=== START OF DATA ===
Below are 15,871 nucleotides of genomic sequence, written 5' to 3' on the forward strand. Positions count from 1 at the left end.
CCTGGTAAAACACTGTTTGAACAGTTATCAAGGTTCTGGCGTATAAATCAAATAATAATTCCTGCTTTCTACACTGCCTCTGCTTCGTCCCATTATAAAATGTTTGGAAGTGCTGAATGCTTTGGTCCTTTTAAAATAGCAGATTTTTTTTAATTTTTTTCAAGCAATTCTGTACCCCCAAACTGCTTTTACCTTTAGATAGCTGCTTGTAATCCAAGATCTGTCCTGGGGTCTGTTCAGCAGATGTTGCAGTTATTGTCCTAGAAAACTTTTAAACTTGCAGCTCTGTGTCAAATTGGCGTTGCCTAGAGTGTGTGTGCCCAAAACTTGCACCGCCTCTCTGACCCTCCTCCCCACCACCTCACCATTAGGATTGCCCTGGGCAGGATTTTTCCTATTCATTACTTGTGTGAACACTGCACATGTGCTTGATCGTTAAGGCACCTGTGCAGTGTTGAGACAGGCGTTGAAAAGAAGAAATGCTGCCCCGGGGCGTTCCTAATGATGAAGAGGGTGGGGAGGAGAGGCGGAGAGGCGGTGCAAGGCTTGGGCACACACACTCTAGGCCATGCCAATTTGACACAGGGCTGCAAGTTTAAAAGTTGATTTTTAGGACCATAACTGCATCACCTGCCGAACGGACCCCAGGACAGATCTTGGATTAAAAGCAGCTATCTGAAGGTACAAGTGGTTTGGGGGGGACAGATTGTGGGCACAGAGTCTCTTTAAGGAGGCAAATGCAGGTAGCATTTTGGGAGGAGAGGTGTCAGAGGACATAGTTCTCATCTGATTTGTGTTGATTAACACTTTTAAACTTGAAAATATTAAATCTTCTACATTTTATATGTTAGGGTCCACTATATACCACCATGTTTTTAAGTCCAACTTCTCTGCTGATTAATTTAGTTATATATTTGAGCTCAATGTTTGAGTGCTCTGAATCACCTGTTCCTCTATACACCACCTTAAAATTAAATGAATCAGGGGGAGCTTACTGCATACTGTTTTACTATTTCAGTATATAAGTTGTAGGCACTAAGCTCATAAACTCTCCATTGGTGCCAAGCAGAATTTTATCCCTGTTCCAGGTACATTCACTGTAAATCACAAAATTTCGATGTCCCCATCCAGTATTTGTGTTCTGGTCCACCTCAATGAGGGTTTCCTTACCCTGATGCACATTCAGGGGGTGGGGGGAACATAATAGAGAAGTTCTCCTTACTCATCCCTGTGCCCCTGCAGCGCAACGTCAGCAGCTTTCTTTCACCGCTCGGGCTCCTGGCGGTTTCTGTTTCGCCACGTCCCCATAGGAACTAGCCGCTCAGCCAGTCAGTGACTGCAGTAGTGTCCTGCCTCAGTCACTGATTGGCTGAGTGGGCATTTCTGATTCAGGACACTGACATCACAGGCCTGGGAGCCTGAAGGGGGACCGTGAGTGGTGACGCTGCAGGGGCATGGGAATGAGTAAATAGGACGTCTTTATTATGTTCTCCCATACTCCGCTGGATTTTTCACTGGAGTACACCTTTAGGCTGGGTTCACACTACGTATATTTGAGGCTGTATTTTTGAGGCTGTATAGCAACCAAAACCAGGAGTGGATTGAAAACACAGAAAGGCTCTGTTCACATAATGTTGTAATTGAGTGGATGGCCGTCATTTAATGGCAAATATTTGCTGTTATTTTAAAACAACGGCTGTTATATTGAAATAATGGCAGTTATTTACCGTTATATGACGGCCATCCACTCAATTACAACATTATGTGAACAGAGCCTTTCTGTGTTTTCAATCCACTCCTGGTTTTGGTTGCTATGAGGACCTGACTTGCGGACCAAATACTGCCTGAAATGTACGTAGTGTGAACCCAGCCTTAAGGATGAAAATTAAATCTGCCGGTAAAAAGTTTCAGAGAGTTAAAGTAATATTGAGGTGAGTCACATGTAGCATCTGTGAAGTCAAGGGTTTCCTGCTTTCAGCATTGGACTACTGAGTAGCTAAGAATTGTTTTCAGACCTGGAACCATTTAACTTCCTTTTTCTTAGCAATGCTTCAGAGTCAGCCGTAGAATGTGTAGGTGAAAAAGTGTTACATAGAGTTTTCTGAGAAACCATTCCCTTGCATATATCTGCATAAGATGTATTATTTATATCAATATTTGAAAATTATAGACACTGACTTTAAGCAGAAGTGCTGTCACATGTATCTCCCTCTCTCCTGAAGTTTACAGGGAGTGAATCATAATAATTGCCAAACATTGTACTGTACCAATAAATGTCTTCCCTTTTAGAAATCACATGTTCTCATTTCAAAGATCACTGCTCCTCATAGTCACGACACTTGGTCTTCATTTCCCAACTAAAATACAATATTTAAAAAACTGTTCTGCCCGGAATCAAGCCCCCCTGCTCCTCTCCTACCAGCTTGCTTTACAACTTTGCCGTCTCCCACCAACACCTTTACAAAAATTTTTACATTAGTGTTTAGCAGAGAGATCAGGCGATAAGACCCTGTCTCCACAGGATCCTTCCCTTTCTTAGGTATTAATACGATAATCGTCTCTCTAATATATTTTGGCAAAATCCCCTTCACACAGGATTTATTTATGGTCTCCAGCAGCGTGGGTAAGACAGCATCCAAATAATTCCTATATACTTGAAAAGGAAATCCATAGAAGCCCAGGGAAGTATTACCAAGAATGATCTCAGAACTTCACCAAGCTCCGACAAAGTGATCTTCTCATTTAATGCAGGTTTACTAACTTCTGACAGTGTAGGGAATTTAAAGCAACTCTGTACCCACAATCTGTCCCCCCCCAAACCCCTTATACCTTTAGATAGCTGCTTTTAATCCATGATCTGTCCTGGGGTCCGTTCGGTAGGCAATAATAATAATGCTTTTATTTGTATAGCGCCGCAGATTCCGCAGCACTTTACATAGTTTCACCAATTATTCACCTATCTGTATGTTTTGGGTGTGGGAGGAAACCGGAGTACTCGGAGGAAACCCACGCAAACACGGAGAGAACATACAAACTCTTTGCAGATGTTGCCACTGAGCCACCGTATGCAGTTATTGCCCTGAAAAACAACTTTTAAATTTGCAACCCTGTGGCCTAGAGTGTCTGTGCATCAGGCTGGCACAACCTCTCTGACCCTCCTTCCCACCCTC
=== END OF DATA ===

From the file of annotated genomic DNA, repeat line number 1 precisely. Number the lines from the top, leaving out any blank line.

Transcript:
Below are 15,871 nucleotides of genomic sequence, written 5' to 3' on the forward strand. Positions count from 1 at the left end.